Wednesday, April 08, 2009

UK Google Maps Mashup Round-up! (Apr/09)


Spoonfed is an events listing website for London. Spoonfed lists event details, reviews by critics, artists, musicians and performers, and of course shows the location of events on Google Maps.

Users of Spoonfed can define 'what' they are looking for and 'where'. The results are then returned on a Google Map. Events are tagged on the map with custom map markers that indicate whether the event is theatre, live music, comedy etc.

Liverpool Daily Post News Map

The Liverpool Daily Post has produced a Google Map that lets readers explore the newspaper's stories geographically. This is obviously a great resource for anyone who wants to explore the news archive for a particular neighbourhood in Liverpool.

The map makes good use of marker clustering and the marker for each story contains a link that will take you to the article's web page.

UK Cycling Black Spots

The Times newspaper has produced this Google Map that shows Department for Transport data of all the road accidents in 2007 involving cyclists where injuries were reported to the police. The map is a detailed portrait of the UK’s cycling accidents. Zoom in and you can literally see the placemarks for individual accidents.

Via: Mapperz

Engaging Places
Engaging Places is an initiative from CABE and English Heritage to help users find a local venue or organisation that provides educational programmes, resources, workshops, events or exhibitions. All the the locations are shown on a Google Map. This should prove to be an invaluable guide for teachers to find places to visit with their pupils.

Via: Mapperz

BarCrawl is a UK website designed to let drinkers organise a night out. The site uses Google Maps to let drinkers see all the pubs in an area.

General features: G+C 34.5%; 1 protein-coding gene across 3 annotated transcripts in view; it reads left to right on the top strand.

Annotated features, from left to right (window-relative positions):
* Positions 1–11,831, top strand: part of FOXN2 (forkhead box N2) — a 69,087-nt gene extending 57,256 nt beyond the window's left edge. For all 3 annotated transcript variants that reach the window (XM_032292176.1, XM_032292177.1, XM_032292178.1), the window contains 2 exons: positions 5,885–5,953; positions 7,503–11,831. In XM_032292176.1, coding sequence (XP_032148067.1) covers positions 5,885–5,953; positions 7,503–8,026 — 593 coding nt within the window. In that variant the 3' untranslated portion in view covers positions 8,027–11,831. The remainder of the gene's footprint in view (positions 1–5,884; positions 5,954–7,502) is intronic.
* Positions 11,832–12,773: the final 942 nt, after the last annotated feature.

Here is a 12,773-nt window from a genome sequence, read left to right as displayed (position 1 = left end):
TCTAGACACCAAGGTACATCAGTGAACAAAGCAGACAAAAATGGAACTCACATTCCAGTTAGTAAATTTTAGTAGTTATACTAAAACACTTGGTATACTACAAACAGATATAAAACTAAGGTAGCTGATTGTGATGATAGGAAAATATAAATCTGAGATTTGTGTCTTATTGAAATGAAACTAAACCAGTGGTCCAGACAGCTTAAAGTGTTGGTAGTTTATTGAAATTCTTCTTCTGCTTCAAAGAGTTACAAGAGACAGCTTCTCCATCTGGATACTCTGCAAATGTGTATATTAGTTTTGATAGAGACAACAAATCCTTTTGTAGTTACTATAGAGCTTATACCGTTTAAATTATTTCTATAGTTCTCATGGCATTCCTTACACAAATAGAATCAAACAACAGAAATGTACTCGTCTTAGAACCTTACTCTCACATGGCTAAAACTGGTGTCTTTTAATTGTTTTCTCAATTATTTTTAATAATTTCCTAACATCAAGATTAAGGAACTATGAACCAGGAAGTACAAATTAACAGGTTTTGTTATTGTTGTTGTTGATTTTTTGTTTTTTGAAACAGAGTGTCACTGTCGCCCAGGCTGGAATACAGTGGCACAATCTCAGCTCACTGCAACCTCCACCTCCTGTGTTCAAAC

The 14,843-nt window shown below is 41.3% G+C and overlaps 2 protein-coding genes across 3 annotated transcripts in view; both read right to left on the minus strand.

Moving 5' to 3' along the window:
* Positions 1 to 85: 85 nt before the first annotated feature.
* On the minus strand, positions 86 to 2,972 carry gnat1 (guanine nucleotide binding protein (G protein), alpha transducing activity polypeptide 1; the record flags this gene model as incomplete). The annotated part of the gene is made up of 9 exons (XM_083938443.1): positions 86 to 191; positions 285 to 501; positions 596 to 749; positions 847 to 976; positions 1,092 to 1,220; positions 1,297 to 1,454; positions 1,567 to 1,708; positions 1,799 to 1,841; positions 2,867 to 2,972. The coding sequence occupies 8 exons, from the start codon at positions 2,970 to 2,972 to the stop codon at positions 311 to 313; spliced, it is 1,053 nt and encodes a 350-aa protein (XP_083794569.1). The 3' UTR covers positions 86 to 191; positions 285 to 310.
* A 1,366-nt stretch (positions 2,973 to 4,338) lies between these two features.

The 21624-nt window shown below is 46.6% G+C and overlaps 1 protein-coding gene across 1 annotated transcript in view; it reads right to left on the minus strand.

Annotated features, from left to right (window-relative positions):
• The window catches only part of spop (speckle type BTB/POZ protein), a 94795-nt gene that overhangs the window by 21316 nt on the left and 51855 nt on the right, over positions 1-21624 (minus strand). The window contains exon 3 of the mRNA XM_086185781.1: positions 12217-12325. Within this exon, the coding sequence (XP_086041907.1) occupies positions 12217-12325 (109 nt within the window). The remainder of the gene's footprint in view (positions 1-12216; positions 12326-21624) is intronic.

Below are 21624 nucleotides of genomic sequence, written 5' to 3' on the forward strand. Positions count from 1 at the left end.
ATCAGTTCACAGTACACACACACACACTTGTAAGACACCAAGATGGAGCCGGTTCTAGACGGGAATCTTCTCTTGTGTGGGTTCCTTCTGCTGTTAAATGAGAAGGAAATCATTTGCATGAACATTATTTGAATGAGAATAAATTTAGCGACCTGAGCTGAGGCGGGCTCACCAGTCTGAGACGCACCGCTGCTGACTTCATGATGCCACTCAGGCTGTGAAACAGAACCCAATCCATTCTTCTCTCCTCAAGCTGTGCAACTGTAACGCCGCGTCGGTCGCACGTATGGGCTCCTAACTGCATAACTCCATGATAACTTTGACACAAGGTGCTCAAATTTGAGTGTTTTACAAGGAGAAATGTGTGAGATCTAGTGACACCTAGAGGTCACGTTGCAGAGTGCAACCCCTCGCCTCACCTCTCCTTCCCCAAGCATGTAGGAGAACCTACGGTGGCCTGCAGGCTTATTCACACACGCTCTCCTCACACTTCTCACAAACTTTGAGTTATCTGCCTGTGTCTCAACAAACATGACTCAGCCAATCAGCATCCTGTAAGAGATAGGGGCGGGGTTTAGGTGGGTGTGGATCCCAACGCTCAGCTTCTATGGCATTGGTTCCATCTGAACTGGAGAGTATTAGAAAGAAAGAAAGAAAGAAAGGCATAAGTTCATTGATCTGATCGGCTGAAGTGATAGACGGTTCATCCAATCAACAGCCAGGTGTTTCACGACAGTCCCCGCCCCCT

The site has also just released a new feature that lets users follow a bar crawl virtually in Google Maps Street View. For example, try out The King Street Run, a virtual bar crawl of five pubs in Cambridge.

TripTrip is a website that allows travellers to create free journals of their journeys. Google Maps are used when creating a trip to select each location within a trip, and to build a map showing the route which a traveller took. Here is an example map of a journey to Finland and Russia.

The site uses reverse address lookup to find the name of locations chosen by the traveller. The site also contains a handy tour on how to create your own travel journal.

Get Well UK
This is a mashup between Salesforce and Google Maps to show complementary therapy clinics in the UK. Results can be refined by type of clinic, type of client or by price. The map uses marker clustering. Green markers indicate that there is more than one clinic in a location.
LondonFlatemate is a website dedicated to helping Londoners find a flat-share. The site uses a handy Google Maps interface to show available flats.

Each flat-share advert is shown on a Google Map so you can see exactly where the flat-share is. It is possible to use the map to determine how close places of interest are to a flat, how close the flat-share is to your current flat or how close it is to your work.

Park Let
This website allows car drivers to find parking spaces and garages in London and car park space and garage owners to rent out their space. The site uses a Google Maps interface to show where spaces are available and now uses Street View, so that car drivers can scope out the space virtually before letting a space.

Via: Street View Gallery

Picture the UK

Picture the UK is a tourism site for the UK. It allows visitors to the UK to zoom in on the region they are visiting and view photographs of tourist attractions in that region. Clicking on the photographs opens an information window with a brief description of the attraction and a link to it's web page.

This is an interesting way to play a trip to a UK region. The map allows the visitor to get a quick overview of any region's major attractions.

England and Scotland Football Grounds
This is a nice collection linking to the Google Maps satellite image of every football ground in England and Scotland.



@Osbornec said...

What? No "Where Can I Live?"???

Keir Clarke said...

Where Can I Live has been featured before - despite not using Google Maps!